BioNTech has reached the next milestone in the establishment of scalable mRNA vaccine production in Africa on its planned schedule.
Article continues below
Construction works for the initial African mRNA manufacturing facility began in Kigali, Rwanda, with a target for the first set of manufacturing BioNTainers to be delivered to the site by the end of 2022.
The company expects to set up additional factories in Senegal and South Africa in close coordination with its partners in the respective countries. The initial site will become a node in a decentralized and robust African end-to-end manufacturing network.
All vaccines to be manufactured in the network will be dedicated to people residing in member states of the African Union.
During the event in Kigali, BioNTech provided an update on the joint establishment of mRNA manufacturing facilities and the development plans for BioNTech’s malaria vaccine candidates.
BioNTech will work with staff from its sites in Germany to accelerate the training of about 100 colleagues who will be running the production and all associated laboratory and quality assurance tasks on site.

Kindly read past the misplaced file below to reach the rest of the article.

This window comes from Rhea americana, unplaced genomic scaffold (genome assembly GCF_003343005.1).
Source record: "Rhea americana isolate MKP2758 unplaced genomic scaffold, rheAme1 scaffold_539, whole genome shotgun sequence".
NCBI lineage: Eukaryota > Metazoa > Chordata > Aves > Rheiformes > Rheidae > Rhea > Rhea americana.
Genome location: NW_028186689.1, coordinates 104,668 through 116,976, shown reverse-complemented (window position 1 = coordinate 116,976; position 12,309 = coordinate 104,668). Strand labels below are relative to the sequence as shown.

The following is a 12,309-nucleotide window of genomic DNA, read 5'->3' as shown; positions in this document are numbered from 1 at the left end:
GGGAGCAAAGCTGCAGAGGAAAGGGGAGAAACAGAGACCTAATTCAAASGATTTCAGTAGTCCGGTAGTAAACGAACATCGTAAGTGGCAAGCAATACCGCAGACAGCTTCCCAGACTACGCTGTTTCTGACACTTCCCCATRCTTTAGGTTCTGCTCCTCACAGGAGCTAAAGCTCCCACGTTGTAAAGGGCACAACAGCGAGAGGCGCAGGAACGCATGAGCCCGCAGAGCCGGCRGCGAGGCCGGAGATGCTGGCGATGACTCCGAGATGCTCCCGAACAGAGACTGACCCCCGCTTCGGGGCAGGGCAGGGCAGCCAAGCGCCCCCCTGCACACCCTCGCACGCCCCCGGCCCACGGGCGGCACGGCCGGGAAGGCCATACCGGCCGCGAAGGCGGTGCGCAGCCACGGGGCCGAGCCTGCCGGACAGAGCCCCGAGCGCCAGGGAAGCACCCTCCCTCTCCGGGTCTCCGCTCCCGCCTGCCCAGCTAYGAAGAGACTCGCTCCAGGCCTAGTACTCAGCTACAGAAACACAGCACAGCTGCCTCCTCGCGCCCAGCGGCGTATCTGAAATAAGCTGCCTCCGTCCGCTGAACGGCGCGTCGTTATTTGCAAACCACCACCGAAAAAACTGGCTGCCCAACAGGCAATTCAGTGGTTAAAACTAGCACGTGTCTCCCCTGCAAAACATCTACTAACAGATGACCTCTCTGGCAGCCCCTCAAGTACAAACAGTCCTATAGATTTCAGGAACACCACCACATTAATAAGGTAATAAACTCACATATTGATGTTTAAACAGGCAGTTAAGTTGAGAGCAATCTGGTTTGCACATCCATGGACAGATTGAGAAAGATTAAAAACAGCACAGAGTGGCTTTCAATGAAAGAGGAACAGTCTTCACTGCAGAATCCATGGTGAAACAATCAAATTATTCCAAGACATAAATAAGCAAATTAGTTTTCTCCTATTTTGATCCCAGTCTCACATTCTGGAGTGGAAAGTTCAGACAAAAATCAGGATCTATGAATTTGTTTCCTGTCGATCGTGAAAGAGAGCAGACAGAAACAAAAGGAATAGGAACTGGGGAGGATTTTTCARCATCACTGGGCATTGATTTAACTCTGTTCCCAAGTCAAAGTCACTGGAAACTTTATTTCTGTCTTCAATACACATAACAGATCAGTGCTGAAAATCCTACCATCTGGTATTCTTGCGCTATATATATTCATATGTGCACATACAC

The hiring of the initial local personnel is commencing now and will include about 20 roles, which can be found here.
The Rwandan facility, with a size of about 30,000 square meters, will be initially equipped with two BioNTainers (one for the production of mRNA, and one for the production of the formulated bulk drug product).
The BioNTainers will be equipped to manufacture a range of mRNA-based vaccines targeted to the needs of the African Union member states, which could conceivably include the Pfizer-BioNTech COVID-19 vaccine and BioNTech’s investigational malaria and tuberculosis vaccines, if they are successfully developed, approved or authorized by regulatory authorities.
The estimated initial annual capacity of e. g. the Pfizer-BioNTech COVID-19 vaccine will be about 50 million doses.
Manufacturing in the BioNTainers in Rwanda is expected to commence approximately 12 to 18 months after their installation. ■